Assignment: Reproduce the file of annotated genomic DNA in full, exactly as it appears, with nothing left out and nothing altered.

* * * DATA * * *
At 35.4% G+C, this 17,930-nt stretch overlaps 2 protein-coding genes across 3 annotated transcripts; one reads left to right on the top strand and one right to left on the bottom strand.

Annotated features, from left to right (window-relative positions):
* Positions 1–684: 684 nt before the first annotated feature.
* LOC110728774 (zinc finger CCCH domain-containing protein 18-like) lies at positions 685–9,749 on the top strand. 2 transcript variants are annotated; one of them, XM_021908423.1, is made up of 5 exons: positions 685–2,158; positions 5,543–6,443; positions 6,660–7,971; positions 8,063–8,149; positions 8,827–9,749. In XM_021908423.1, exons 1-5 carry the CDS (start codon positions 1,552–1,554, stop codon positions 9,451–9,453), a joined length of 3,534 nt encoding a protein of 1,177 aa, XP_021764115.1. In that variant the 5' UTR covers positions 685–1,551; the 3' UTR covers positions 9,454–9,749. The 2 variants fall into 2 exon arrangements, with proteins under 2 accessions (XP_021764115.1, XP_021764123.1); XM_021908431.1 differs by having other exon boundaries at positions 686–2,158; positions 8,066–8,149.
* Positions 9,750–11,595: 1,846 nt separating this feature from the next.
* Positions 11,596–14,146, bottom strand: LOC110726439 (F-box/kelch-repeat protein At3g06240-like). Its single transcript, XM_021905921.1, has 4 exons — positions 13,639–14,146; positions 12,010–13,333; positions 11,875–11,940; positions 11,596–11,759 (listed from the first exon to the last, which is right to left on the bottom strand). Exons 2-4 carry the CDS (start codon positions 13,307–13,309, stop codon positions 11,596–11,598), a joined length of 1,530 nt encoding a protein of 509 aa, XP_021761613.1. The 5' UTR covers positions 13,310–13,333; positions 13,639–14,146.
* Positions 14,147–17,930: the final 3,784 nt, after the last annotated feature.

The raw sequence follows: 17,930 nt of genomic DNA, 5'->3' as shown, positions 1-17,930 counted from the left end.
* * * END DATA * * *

At 35.4% G+C, this 17,930-nt stretch overlaps 2 protein-coding genes across 3 annotated transcripts; one reads left to right on the top strand and one right to left on the bottom strand.

Annotated features, from left to right (window-relative positions):
* Positions 1–684: 684 nt before the first annotated feature.
* LOC110728774 (zinc finger CCCH domain-containing protein 18-like) lies at positions 685–9,749 on the top strand. 2 transcript variants are annotated; one of them, XM_021908423.1, is made up of 5 exons: positions 685–2,158; positions 5,543–6,443; positions 6,660–7,971; positions 8,063–8,149; positions 8,827–9,749. In XM_021908423.1, exons 1-5 carry the CDS (start codon positions 1,552–1,554, stop codon positions 9,451–9,453), a joined length of 3,534 nt encoding a protein of 1,177 aa, XP_021764115.1. In that variant the 5' UTR covers positions 685–1,551; the 3' UTR covers positions 9,454–9,749. The 2 variants fall into 2 exon arrangements, with proteins under 2 accessions (XP_021764115.1, XP_021764123.1); XM_021908431.1 differs by having other exon boundaries at positions 686–2,158; positions 8,066–8,149.
* Positions 9,750–11,595: 1,846 nt separating this feature from the next.
* Positions 11,596–14,146, bottom strand: LOC110726439 (F-box/kelch-repeat protein At3g06240-like). Its single transcript, XM_021905921.1, has 4 exons — positions 13,639–14,146; positions 12,010–13,333; positions 11,875–11,940; positions 11,596–11,759 (listed from the first exon to the last, which is right to left on the bottom strand). Exons 2-4 carry the CDS (start codon positions 13,307–13,309, stop codon positions 11,596–11,598), a joined length of 1,530 nt encoding a protein of 509 aa, XP_021761613.1. The 5' UTR covers positions 13,310–13,333; positions 13,639–14,146.
* Positions 14,147–17,930: the final 3,784 nt, after the last annotated feature.

The raw sequence follows: 17,930 nt of genomic DNA, 5'->3' as shown, positions 1-17,930 counted from the left end.